Erik Bedard has been pitching at Single-A for the Dodgers in the hopes of making it back to the majors at age 36, but the oft-injured left-hander announced his retirement rather than continue his comeback from a strained lat muscle.
Bedard pitched 11 seasons in the majors, starting out with the Orioles, going to the Mariners in the Adam Jones trade, and then spending time with the Rays, Pirates, Red Sox, and Astros in recent years.
He always racked up strikeouts, always struggled to consistently throw strikes, and always had trouble staying off the disabled list. Bedard finishes with a 3.99 ERA in 1,304 innings, striking out 1,246 and walking 533 while holding opponents to a .249 batting average.
His best season came in 2007 for the Orioles, when Bedard went 13-5 with a 3.16 ERA and 221 strikeouts in 182 innings at age 28. He topped 150 innings in a season just once more after that, in 2013 for the Astros.
Last night it was reported that the Players Union had made an offer to Major League Baseball and the owners regarding plans for a 2020 season. The offer, which was in part counteroffer to the owners’ previous offer, part new proposals of its own, involved a 114-game season with an end date on October 31, a playoff expansion for two years, the right for players to opt out of the season over health concerns, and a potential deferral of 2020 salaries if the postseason were to be canceled.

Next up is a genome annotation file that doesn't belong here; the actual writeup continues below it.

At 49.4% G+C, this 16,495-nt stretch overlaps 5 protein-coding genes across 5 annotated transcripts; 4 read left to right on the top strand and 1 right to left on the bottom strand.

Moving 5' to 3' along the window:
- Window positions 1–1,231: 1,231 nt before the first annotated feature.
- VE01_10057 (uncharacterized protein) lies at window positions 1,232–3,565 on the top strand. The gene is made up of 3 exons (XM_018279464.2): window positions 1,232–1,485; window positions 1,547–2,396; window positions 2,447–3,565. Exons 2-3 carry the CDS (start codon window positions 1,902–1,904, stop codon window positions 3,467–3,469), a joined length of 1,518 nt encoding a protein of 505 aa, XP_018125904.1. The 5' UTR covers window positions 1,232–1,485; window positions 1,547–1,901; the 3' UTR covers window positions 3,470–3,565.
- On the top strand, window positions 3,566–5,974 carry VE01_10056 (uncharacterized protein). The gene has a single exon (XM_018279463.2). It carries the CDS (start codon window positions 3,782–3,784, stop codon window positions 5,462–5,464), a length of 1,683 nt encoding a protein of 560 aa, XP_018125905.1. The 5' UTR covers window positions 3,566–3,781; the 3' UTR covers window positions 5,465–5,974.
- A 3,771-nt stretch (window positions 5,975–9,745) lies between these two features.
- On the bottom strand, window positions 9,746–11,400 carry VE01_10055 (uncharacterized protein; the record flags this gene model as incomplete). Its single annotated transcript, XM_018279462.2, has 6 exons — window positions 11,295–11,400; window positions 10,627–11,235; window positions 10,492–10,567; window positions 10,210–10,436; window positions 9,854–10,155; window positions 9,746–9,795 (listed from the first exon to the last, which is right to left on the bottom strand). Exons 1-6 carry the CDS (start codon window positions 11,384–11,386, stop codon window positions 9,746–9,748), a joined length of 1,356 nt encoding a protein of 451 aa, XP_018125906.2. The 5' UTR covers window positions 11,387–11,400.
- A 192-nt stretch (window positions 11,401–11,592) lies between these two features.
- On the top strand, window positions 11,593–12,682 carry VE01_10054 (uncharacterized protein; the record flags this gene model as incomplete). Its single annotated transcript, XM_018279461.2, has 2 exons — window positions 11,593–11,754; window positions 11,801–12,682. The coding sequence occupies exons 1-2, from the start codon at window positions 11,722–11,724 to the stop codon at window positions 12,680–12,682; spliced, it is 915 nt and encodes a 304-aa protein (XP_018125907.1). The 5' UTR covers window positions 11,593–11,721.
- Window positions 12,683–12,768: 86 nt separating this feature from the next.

How’s that sitting with the owners? Not great, folks.
Evan Drellich of The Athletic reported this morning that the owners want a shorter schedule than the 114 games the players proposed, likely because they want to increase the odds that they can get to a postseason before a potential second wave COVID-19 outbreak occurs, as many experts expect it will. The owners also, not surprisingly, still want salary reductions, which the players have not addressed due to their contention that the matter was settled. Drellich says that the players’ offer “hasn’t been rejected yet but that’s inevitable.”
Bob Klapisch of the Newark Star-Ledger is more blunt:
The sides are, as Drellich notes, still talking. It would appear, however, that the owners tack of negotiating through the media is continuing on as well.